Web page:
Monthly Archives: May 2010

Bring on the Learning Revolution!

Sir Ken Robinson leads the charge for reform in education. This is a great sequel to his 2006 TED video on creativity in education.

Twitter for Higher Education

The Best Way to Get Started With Twitter; Just Jump In!

The Best Way to Get Going With Twitter. Just Jump In!

I have been using Twitter for a while now mainly for work purposes; teaching and researching within a bioscience environment. Twitter has been a useful of means of networking with like-minded colleagues in other institutions primarily on mattters of teaching and learning in higher education and extends conversations beyond those facilitated by face to face networking opportunities at conferences or other events.

I don’t follow a huge number of people neither do I have a huge following and I certainly don’t claim to be a “Twitter expert”. Sometimes I get questions on what Twitter is all about and the occasional admission from colleagues that they “just don’t get it”. With this in mind I supply the list below of my thoughts and tips after just over one year of tweeting.

    The best way to start is to jump right in. Register an account and get going.
    Follow an established tweeter (or lurk for a while if you are feeling shy) to see how the thing works.
    Make sure your profile is informative. If your username is very cryptic (like mine – PlanetChemistry) AND your picture is not of you or has not been updated at all users will not know who they are communicating with. Make sure you provide some information about yourself in the bio – concisely done in less than 160 characters.
    Contribute! Reply to other users’ comments and get involved; that’s the best way to build a network.
    Take a look at the people being followed by the people you follow as possible members of your network.
    Don’t rely on automatic tools to update your page. Feeds from your blog are fine so long as your Twitter page is not composed solely of them! Remember that Twitter is better for conversation: not broadcast!
    Use a tool like TweetDeck to help organise your followers and groups and so that you can keep a track of conferences and events through the use of #hashtags. Hashtags are short tags added to each tweet relevant to a conference or topic under discussion and allows relevant tweets to be aggregated together. For example, #edtech10 was the hashtag for the recent Irish Learning Technology Association conference and allowed the conversation around this event to be followed by delegates at the event and others participating remotely via Twitter.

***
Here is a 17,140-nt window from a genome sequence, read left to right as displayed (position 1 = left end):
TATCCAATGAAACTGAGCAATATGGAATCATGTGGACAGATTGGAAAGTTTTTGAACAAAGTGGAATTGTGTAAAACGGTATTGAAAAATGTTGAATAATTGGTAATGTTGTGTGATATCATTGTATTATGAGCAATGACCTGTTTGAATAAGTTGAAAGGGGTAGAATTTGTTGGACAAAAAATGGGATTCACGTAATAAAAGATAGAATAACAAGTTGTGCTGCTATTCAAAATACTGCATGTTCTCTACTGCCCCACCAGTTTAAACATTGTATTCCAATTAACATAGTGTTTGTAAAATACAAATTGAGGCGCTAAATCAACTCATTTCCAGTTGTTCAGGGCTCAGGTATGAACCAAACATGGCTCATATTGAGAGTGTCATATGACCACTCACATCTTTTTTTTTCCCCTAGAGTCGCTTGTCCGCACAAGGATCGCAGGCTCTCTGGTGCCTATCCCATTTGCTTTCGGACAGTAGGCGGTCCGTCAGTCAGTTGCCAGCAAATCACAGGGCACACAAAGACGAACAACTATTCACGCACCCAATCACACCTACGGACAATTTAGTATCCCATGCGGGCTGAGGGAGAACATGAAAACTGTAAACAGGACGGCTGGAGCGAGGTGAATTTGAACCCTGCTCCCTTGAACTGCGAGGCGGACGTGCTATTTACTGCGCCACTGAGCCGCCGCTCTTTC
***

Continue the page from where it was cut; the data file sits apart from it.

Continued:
Enjoy it! Tweeting is about “networks not destinations” (@AJCann) so it’s an opportunity for you to collaborate online and extend your network on a regular basis.

You will soon discover that there are numerous things Twitter can be used for. No doubt I will add to the list above as the weeks go by.. but does anyone have anything else to say?

Picture Credit.

A Global Mobile Phone Orchestra?

The following video from Stanford University was recently brought to my attention by @ggrosseck on Twitter. This is an excellent example of an iPhone App used in a collaborative way, but the possibility of global networking is most impressive. While the application here applies to those in the music field no doubt this idea could be replicated by mobile learners in many different disciplines.

Time to Vote

Last week I was eavesdropping via Twitter on the #ESTICT (Engaging Students Through In Class Technology) event in Edinburgh on 29th April 2010.

I was impressed with the theme of the event which was electronic voting systems (EVS) particularly because of my own use of text message voting in a large year one lecture this academic year.

Though participating remotely I was able to be involved in some of the voting sessions using the ResponseWare App on my iPod Touch. The process worked extremely smoothly and underlined for me how such technologies could enhance participation and engagement when learners are geographically disparate and unable to vote using the traditional “in class” handset approach.

As learning becomes much more mobile so too must our assessment strategies and strategies for student engagement and participation. This can be achieved through iPhone/IPod Touch Apps and SMS messaging. But how do these compare with the traditional handset in class approach?

It’s time to vote! Let me know your view by commenting below.